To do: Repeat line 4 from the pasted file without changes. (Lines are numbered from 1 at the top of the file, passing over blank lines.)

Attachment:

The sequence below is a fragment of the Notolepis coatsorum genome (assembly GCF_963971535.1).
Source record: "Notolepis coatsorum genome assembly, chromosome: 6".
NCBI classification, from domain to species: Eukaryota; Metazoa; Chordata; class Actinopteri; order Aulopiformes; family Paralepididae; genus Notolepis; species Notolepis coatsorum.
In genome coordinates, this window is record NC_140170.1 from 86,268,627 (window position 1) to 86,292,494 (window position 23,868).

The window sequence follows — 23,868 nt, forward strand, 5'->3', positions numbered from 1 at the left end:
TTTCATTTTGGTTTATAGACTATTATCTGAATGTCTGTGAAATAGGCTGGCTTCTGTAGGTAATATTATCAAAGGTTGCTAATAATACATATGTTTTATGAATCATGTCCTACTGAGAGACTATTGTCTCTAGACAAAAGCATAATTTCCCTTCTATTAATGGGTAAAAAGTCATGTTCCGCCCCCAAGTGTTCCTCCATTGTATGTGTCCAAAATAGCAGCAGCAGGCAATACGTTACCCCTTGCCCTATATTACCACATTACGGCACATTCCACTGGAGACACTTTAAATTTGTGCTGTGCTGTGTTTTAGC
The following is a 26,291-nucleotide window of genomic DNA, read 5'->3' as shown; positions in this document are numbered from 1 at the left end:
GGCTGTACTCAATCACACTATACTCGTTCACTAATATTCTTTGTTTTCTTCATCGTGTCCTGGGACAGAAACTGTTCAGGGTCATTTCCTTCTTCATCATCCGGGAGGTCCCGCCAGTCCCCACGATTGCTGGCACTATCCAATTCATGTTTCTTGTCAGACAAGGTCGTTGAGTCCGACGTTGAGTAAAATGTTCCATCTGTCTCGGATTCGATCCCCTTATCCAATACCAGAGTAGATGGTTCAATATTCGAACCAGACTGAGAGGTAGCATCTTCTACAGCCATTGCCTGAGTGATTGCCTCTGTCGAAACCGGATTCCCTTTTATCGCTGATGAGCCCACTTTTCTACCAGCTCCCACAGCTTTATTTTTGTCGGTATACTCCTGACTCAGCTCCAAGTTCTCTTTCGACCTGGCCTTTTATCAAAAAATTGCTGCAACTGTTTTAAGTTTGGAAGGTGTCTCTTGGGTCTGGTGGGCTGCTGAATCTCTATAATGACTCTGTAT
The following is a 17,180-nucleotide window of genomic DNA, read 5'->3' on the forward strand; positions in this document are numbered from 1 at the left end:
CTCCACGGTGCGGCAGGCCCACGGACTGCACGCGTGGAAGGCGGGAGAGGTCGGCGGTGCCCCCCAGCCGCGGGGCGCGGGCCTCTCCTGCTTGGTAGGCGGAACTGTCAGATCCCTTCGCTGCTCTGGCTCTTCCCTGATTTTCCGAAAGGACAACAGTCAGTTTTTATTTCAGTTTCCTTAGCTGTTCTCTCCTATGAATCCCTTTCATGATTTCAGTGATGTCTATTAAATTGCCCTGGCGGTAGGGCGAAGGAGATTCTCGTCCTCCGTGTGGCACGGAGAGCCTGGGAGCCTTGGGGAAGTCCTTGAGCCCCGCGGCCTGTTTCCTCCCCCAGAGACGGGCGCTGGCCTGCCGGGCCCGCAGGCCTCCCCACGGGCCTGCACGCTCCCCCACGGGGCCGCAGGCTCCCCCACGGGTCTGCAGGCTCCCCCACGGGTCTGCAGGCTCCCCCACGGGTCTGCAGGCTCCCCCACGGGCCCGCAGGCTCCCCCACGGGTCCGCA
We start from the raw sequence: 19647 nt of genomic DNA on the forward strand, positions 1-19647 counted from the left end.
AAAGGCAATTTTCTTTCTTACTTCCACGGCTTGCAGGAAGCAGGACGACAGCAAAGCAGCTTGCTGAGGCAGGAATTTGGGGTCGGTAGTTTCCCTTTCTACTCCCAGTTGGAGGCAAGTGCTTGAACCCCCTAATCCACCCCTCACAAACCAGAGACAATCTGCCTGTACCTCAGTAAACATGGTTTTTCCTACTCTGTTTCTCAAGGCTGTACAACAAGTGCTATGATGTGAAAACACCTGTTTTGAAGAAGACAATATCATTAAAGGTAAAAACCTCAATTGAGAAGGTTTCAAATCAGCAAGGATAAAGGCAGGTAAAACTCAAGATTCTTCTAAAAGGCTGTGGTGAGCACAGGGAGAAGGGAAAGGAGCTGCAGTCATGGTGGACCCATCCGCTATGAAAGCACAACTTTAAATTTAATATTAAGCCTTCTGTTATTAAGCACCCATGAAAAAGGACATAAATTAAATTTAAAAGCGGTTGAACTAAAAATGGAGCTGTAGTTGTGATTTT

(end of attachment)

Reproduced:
In genome coordinates, this window is record NC_140170.1 from 86,268,627 (window position 1) to 86,292,494 (window position 23,868).